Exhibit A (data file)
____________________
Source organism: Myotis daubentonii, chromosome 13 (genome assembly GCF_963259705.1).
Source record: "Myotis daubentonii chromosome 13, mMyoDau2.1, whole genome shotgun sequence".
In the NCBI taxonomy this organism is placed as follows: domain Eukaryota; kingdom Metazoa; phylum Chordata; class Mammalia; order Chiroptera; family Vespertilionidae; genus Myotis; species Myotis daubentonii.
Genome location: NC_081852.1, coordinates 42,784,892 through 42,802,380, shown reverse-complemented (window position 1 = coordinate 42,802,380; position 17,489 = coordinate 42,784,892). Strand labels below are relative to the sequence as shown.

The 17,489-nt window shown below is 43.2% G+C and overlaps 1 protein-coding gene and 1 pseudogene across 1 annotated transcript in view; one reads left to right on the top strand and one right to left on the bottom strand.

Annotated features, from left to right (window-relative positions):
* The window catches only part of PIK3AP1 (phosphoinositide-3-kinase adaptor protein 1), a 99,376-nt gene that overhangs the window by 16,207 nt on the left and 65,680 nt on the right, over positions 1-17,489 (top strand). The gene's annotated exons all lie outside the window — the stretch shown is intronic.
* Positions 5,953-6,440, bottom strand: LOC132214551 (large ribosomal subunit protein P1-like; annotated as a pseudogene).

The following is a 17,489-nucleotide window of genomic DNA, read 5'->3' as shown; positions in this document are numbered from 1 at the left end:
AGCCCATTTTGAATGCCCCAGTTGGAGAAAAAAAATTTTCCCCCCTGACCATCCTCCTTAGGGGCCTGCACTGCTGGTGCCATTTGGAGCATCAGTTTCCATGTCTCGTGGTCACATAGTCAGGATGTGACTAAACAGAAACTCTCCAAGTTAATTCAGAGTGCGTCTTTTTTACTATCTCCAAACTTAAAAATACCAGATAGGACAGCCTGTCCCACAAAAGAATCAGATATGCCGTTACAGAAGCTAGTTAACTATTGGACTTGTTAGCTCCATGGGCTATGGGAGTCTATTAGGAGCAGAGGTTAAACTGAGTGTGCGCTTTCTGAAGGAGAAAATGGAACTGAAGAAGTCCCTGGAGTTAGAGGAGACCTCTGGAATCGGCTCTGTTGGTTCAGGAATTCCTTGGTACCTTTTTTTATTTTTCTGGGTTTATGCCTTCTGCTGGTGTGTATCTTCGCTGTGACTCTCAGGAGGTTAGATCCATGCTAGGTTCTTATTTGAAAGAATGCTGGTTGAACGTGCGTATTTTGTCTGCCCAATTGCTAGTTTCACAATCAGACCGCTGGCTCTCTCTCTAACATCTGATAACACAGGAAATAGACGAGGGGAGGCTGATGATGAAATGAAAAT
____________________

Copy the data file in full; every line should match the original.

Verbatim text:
Source organism: Myotis daubentonii, chromosome 13 (genome assembly GCF_963259705.1).
Source record: "Myotis daubentonii chromosome 13, mMyoDau2.1, whole genome shotgun sequence".
In the NCBI taxonomy this organism is placed as follows: domain Eukaryota; kingdom Metazoa; phylum Chordata; class Mammalia; order Chiroptera; family Vespertilionidae; genus Myotis; species Myotis daubentonii.
Genome location: NC_081852.1, coordinates 42,784,892 through 42,802,380, shown reverse-complemented (window position 1 = coordinate 42,802,380; position 17,489 = coordinate 42,784,892). Strand labels below are relative to the sequence as shown.

The 17,489-nt window shown below is 43.2% G+C and overlaps 1 protein-coding gene and 1 pseudogene across 1 annotated transcript in view; one reads left to right on the top strand and one right to left on the bottom strand.

Annotated features, from left to right (window-relative positions):
* The window catches only part of PIK3AP1 (phosphoinositide-3-kinase adaptor protein 1), a 99,376-nt gene that overhangs the window by 16,207 nt on the left and 65,680 nt on the right, over positions 1-17,489 (top strand). The gene's annotated exons all lie outside the window — the stretch shown is intronic.
* Positions 5,953-6,440, bottom strand: LOC132214551 (large ribosomal subunit protein P1-like; annotated as a pseudogene).

The following is a 17,489-nucleotide window of genomic DNA, read 5'->3' as shown; positions in this document are numbered from 1 at the left end:
AGCCCATTTTGAATGCCCCAGTTGGAGAAAAAAAATTTTCCCCCCTGACCATCCTCCTTAGGGGCCTGCACTGCTGGTGCCATTTGGAGCATCAGTTTCCATGTCTCGTGGTCACATAGTCAGGATGTGACTAAACAGAAACTCTCCAAGTTAATTCAGAGTGCGTCTTTTTTACTATCTCCAAACTTAAAAATACCAGATAGGACAGCCTGTCCCACAAAAGAATCAGATATGCCGTTACAGAAGCTAGTTAACTATTGGACTTGTTAGCTCCATGGGCTATGGGAGTCTATTAGGAGCAGAGGTTAAACTGAGTGTGCGCTTTCTGAAGGAGAAAATGGAACTGAAGAAGTCCCTGGAGTTAGAGGAGACCTCTGGAATCGGCTCTGTTGGTTCAGGAATTCCTTGGTACCTTTTTTTATTTTTCTGGGTTTATGCCTTCTGCTGGTGTGTATCTTCGCTGTGACTCTCAGGAGGTTAGATCCATGCTAGGTTCTTATTTGAAAGAATGCTGGTTGAACGTGCGTATTTTGTCTGCCCAATTGCTAGTTTCACAATCAGACCGCTGGCTCTCTCTCTAACATCTGATAACACAGGAAATAGACGAGGGGAGGCTGATGATGAAATGAAAAT